Of course, the process has to be paid for, and relies on the goodwill of the government in power. Yet around the world, participatory budgeting is still being used today, in contexts as different as Scotland, Warsaw, and New York City. Participatory processes, of course, don’t guarantee wise budgets; critics point out that they are vulnerable to capture by vocal special interests that can block tough but necessary decisions. But that is not inevitable. By encouraging real engagement with our fellow citizens and inviting conversations grounded in mutual care, participatory budgeting reflects the conviction that our common life should be based on love, affection, and relationship over power. That’s why I see it as a tool for making decisions motivated by Piers’s exhortation to “love men truly,” – “generously sharing” not just public resources but public power. At its best, participatory budgeting reflects one of Langland’s themes: that we all share responsibility for the places we live in.
The three approaches I’ve described here won’t change our politics, our economics, or my council’s shrinking budget overnight. But they ask us to transform something much more fundamental: the way we think. They call, as Langland did, for a mindset shift to see love for people and place as not just a nice idea but a catalyst for practical, much-needed change.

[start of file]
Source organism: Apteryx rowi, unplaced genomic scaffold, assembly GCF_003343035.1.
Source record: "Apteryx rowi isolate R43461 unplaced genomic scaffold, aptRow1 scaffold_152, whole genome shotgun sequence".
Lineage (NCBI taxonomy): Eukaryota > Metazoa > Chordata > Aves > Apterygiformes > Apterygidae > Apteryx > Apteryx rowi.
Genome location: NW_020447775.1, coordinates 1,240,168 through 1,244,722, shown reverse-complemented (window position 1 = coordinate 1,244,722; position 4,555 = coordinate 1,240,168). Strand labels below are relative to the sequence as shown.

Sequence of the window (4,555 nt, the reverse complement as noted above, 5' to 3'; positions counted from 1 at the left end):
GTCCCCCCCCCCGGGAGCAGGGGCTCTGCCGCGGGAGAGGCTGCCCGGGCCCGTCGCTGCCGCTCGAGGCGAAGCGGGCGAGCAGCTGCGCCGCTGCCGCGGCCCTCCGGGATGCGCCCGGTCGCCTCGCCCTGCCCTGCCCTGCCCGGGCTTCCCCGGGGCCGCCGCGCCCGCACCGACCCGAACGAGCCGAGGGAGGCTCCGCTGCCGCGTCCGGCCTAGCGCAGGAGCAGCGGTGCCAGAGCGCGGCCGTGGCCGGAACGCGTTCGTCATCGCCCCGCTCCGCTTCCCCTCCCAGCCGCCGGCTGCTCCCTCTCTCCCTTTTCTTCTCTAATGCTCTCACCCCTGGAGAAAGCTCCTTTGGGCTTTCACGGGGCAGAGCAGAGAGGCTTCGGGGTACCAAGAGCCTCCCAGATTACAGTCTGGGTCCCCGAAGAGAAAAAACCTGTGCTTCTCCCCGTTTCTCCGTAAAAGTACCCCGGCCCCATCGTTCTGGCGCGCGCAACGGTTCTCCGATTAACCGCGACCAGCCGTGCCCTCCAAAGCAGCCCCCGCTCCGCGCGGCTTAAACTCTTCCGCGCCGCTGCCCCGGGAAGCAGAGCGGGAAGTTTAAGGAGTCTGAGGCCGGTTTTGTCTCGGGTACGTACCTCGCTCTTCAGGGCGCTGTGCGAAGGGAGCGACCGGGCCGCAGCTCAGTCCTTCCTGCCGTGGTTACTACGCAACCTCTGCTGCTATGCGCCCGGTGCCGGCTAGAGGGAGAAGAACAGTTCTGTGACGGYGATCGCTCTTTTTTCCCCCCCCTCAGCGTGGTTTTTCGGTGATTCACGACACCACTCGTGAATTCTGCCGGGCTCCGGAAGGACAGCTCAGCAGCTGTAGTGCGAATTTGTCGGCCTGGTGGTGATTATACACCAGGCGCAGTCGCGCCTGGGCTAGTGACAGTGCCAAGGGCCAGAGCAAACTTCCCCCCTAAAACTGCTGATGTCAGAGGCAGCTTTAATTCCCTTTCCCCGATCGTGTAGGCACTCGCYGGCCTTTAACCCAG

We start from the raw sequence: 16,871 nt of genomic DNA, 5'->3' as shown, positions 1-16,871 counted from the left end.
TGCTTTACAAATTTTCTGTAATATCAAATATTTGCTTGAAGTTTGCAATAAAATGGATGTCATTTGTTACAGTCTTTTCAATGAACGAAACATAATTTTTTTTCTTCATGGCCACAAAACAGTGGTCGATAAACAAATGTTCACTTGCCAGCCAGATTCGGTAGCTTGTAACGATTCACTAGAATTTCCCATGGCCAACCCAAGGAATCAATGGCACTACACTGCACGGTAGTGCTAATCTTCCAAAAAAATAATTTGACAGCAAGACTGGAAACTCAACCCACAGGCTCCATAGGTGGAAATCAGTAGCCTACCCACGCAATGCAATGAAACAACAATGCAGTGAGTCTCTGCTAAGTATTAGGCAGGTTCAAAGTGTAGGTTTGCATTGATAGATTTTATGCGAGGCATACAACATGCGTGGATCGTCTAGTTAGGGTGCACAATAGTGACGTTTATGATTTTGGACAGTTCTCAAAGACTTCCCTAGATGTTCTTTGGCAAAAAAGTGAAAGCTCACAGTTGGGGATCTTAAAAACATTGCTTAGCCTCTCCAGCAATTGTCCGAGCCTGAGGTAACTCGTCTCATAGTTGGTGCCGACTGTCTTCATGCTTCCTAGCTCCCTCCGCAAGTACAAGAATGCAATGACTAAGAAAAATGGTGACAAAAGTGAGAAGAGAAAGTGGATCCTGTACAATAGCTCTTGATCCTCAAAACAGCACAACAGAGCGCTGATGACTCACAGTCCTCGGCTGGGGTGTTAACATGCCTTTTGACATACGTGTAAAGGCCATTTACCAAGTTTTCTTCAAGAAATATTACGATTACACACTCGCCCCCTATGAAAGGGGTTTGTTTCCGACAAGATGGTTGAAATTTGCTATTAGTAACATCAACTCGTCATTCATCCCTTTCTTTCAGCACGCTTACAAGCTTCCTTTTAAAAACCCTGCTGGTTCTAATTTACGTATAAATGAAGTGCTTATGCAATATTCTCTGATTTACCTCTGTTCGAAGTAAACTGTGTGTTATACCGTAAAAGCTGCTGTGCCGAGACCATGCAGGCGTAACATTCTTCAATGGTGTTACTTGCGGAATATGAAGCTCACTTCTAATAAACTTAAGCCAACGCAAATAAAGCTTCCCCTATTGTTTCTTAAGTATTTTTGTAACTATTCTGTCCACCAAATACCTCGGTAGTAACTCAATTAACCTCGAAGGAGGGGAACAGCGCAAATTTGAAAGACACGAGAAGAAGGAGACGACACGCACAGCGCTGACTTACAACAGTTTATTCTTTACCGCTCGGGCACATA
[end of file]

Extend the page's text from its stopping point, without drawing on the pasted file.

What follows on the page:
In her speech at the 2014 National Book Awards, the author Ursula K. Le Guin remarked: “We live in capitalism; its power seems inescapable – but then, so did the divine right of kings. Any human power can be resisted and changed by human beings.” That change often begins, Le Guin adds, in art, and especially “the art of words.” I think William Langland knew this when he wrote Piers Plowman, and called for us to replace lovelessness with justice, charity, and truth. The tools we need to begin that transformation are within our grasp, if only we have the courage to take them up. With Langland guiding us, we can look up from the spreadsheets, and go out from our meeting rooms to listen to our neighbors, remembering what public governance is there for in the first place. As members of living communities, our task is to tend the spaces and land we hold in common, to ensure decisions that affect every one of us are made in a spirit of mutual care, reflecting Piers the Plowman’s dream of a future where “Love shall rule over [our] land as [we] have always wished.” Then even the airless meeting rooms of local government can become places where, rooted in what is, we reach out together, guided by love, for what could be.